More than ten years ago I was involved in a couple of defamation matters that needed sorting.

A common misconception among punters is that there is a defence in not naming the person to which your publication or imputations refer.

If in fact the notoriety of the person (the “unnamed” plaintiff) or his or her business is such that readers of the material can make the connection to or identify the person by way of the facts (extrinsic or otherwise) in the publication – injury to reputation can be established if indeed it exists in the published material. It only needs to be established that at least one reader recognised the identity of the “unnamed” plaintiff for the alleged defamation to subsist.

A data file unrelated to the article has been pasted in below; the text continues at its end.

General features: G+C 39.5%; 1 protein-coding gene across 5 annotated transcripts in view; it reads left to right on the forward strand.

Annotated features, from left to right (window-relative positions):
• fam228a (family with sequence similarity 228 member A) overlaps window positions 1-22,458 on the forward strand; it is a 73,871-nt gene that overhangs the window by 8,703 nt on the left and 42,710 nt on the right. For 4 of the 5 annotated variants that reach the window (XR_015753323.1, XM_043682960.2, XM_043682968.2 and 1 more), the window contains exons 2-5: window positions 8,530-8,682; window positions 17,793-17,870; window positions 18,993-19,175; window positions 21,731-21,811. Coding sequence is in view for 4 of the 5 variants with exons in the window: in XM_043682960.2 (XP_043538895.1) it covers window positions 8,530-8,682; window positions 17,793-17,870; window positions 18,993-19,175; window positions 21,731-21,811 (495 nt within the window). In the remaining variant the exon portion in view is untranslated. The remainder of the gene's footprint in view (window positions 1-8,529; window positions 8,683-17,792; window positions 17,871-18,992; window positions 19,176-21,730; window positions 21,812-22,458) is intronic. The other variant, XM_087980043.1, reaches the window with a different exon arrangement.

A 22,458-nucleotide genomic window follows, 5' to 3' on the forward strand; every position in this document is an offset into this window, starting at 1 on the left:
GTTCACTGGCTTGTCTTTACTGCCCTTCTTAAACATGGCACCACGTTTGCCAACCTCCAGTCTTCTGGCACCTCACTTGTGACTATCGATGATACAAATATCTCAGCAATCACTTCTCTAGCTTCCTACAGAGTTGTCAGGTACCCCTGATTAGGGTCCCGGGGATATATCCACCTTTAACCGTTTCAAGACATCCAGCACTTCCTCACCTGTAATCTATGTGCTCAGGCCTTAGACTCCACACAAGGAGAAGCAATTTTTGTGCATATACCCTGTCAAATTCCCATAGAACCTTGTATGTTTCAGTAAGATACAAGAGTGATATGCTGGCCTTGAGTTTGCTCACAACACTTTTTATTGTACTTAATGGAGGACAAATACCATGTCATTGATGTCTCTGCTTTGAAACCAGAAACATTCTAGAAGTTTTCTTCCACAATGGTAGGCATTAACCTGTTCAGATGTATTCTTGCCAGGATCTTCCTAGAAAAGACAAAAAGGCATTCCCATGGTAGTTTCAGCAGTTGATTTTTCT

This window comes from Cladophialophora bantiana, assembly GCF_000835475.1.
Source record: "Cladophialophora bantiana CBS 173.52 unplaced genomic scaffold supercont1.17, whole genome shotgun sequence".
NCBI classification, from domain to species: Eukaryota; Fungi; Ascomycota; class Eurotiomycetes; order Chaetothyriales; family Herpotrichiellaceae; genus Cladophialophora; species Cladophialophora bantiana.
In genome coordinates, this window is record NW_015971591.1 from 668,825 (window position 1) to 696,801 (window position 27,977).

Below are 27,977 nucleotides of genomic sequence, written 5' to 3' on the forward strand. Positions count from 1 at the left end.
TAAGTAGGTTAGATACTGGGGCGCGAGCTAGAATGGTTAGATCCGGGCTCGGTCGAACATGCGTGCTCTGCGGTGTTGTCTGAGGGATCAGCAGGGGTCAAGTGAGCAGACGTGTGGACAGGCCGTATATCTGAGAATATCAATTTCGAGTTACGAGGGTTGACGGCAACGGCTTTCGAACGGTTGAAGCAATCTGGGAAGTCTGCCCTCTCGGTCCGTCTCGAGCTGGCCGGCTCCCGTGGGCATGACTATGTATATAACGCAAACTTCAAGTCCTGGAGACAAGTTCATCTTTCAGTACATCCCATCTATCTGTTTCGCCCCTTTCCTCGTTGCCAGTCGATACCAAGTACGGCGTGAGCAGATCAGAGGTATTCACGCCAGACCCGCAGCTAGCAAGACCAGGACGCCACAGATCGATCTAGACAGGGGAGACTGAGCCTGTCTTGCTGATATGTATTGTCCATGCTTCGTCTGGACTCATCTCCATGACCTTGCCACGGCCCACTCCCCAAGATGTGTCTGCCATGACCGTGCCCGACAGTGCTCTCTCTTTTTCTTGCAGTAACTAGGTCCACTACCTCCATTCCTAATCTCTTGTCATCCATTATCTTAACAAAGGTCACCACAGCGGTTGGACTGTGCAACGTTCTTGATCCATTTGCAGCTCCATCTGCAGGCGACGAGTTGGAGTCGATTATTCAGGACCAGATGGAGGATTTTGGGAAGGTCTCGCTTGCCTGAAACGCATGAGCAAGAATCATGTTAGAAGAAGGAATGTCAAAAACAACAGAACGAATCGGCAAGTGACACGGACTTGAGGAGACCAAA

The extent of the reputational harm and how it might be quantified, is of course problematical and a very complex matter.

During this interesting period in my life, I came across two wonderful books which I own – The Law of Defamation in Australia and New Zealand (Michael Gillooly) and The Law of Defamation and the Internet (Matthew Collins)

Both authors have a particularly sharp sense of humour. At the start of each chapter in the Gillooly book, there was a witty quote – the one that got me and still does is from an English “old school” editor, Richard Ingrams, who recently converted to Catholicism.

See here:

His motto is [I say]”….publish and be sued”. LOL, that says it all.

Unfortunately these two (heavily-based Aussie and State jurisdiction) books have probably fallen victim to the uniform defamation laws introduced here from 1 January 2006 – the Defamation Act 2005, thereby rendering them a little worn, but much of the content is and remains relevant.

And they still look impressive on my shelf in the hard-backed editions.


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